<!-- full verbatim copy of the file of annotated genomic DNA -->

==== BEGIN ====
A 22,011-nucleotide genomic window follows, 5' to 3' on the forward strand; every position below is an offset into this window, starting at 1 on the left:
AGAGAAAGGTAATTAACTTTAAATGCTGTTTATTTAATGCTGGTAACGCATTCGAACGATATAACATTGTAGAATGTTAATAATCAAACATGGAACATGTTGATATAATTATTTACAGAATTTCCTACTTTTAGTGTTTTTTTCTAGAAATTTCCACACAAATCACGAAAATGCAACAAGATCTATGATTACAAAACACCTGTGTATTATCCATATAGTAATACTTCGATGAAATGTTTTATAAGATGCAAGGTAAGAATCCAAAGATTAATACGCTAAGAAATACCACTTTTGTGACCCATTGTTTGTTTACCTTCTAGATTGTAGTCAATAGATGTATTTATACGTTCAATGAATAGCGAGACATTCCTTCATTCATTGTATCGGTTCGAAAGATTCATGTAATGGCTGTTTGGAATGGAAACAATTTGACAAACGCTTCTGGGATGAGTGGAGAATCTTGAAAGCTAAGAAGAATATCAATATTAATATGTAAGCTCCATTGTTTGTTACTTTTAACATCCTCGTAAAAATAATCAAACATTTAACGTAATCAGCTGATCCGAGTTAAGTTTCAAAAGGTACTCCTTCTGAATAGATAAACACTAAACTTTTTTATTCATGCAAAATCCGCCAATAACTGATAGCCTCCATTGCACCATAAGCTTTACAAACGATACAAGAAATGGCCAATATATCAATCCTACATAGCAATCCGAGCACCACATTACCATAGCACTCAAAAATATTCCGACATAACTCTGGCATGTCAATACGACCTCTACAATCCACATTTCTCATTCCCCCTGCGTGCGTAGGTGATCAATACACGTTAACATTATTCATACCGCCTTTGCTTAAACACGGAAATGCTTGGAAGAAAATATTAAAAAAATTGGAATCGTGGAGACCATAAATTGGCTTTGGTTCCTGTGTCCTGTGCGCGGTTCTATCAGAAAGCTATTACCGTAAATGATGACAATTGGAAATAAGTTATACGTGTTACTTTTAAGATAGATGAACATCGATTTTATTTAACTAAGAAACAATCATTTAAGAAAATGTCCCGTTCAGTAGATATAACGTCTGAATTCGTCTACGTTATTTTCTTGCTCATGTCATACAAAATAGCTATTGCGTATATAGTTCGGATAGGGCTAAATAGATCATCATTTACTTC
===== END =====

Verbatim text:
A 22,011-nucleotide genomic window follows, 5' to 3' on the forward strand; every position below is an offset into this window, starting at 1 on the left:
AGAGAAAGGTAATTAACTTTAAATGCTGTTTATTTAATGCTGGTAACGCATTCGAACGATATAACATTGTAGAATGTTAATAATCAAACATGGAACATGTTGATATAATTATTTACAGAATTTCCTACTTTTAGTGTTTTTTTCTAGAAATTTCCACACAAATCACGAAAATGCAACAAGATCTATGATTACAAAACACCTGTGTATTATCCATATAGTAATACTTCGATGAAATGTTTTATAAGATGCAAGGTAAGAATCCAAAGATTAATACGCTAAGAAATACCACTTTTGTGACCCATTGTTTGTTTACCTTCTAGATTGTAGTCAATAGATGTATTTATACGTTCAATGAATAGCGAGACATTCCTTCATTCATTGTATCGGTTCGAAAGATTCATGTAATGGCTGTTTGGAATGGAAACAATTTGACAAACGCTTCTGGGATGAGTGGAGAATCTTGAAAGCTAAGAAGAATATCAATATTAATATGTAAGCTCCATTGTTTGTTACTTTTAACATCCTCGTAAAAATAATCAAACATTTAACGTAATCAGCTGATCCGAGTTAAGTTTCAAAAGGTACTCCTTCTGAATAGATAAACACTAAACTTTTTTATTCATGCAAAATCCGCCAATAACTGATAGCCTCCATTGCACCATAAGCTTTACAAACGATACAAGAAATGGCCAATATATCAATCCTACATAGCAATCCGAGCACCACATTACCATAGCACTCAAAAATATTCCGACATAACTCTGGCATGTCAATACGACCTCTACAATCCACATTTCTCATTCCCCCTGCGTGCGTAGGTGATCAATACACGTTAACATTATTCATACCGCCTTTGCTTAAACACGGAAATGCTTGGAAGAAAATATTAAAAAAATTGGAATCGTGGAGACCATAAATTGGCTTTGGTTCCTGTGTCCTGTGCGCGGTTCTATCAGAAAGCTATTACCGTAAATGATGACAATTGGAAATAAGTTATACGTGTTACTTTTAAGATAGATGAACATCGATTTTATTTAACTAAGAAACAATCATTTAAGAAAATGTCCCGTTCAGTAGATATAACGTCTGAATTCGTCTACGTTATTTTCTTGCTCATGTCATACAAAATAGCTATTGCGTATATAGTTCGGATAGGGCTAAATAGATCATCATTTACTTC